One of the most internationally successful West African musicians of the '90s, Ali Farka Toure was described as "the African John Lee Hooker" so many times that it probably began to grate on both Toure's and Hooker's nerves. There is a lot of truth to the comparison, however, and it isn't exactly an insult. The guitarist, who also plays other instruments such as calabash and bongos, shares with Hooker (and similar American bluesmen like Lightnin' Hopkins) a predilection for low-pitched vocals and mid-tempo, foot-stomping rhythms, often playing with minimal accompaniment.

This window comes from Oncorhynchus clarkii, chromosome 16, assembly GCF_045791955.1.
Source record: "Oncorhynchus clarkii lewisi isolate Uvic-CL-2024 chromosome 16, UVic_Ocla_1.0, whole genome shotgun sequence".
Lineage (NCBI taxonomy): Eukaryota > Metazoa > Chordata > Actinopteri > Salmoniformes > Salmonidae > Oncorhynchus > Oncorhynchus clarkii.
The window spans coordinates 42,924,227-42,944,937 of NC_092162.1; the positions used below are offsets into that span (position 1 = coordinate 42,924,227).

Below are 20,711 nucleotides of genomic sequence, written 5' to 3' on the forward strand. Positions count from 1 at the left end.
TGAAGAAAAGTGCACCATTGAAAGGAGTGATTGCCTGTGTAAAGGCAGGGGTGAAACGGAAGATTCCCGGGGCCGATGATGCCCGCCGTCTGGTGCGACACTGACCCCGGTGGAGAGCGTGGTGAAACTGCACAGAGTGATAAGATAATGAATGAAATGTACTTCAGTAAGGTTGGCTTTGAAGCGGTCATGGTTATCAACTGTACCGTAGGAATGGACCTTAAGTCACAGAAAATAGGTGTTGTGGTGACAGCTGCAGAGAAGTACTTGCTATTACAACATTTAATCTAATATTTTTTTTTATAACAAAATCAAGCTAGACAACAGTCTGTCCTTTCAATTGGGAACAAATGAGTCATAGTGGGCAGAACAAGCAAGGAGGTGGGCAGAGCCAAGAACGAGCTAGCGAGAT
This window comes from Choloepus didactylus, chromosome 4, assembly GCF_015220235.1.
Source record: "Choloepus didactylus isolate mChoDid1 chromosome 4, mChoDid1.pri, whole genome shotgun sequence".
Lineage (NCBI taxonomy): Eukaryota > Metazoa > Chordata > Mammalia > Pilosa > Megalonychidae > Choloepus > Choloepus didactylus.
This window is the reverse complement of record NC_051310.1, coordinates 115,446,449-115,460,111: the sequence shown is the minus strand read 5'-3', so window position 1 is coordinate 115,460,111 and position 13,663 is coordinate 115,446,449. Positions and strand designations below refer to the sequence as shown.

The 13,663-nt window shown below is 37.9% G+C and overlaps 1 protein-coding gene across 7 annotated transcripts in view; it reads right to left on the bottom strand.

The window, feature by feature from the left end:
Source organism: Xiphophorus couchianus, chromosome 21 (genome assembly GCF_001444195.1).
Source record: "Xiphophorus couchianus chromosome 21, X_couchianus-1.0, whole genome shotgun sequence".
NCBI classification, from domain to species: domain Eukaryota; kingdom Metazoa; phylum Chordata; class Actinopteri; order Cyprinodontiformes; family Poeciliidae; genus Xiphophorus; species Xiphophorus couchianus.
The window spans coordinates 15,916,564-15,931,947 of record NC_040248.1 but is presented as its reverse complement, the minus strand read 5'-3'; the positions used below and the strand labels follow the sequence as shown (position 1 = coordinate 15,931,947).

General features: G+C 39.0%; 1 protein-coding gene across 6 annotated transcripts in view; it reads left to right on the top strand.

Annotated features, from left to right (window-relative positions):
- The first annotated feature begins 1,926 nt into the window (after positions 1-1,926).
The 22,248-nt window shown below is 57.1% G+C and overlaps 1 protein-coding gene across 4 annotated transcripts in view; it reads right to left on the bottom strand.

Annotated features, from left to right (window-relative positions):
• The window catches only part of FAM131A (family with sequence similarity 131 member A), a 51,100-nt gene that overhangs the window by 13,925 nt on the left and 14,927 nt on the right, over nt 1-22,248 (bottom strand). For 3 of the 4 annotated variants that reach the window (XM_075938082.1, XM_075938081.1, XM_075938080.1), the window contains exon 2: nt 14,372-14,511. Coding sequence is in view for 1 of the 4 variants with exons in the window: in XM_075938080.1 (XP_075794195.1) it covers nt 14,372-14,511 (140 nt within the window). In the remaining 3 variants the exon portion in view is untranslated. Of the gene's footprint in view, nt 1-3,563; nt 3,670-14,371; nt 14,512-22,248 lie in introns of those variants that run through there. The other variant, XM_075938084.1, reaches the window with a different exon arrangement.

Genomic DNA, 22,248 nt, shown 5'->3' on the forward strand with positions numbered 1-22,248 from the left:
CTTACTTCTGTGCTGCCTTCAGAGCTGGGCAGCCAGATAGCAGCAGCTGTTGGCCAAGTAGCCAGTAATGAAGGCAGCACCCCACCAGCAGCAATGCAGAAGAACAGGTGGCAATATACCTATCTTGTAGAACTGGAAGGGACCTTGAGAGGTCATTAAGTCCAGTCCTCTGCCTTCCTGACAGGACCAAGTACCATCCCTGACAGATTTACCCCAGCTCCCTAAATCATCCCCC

Toure's delivery is less abrasive than Hooker's, and the general tone of his material somewhat sweeter. Widespread success on the order of Hooker will probably not be in the offing, though, as Toure sings in several languages, and only occasionally in English. As he once told Option, his are songs "about education, work, love, and society." If he and Hooker sound quite similar, it's probably not by conscious design, but due to the fact that both drew inspiration from African rhythmic and musical traditions that extend back many generations.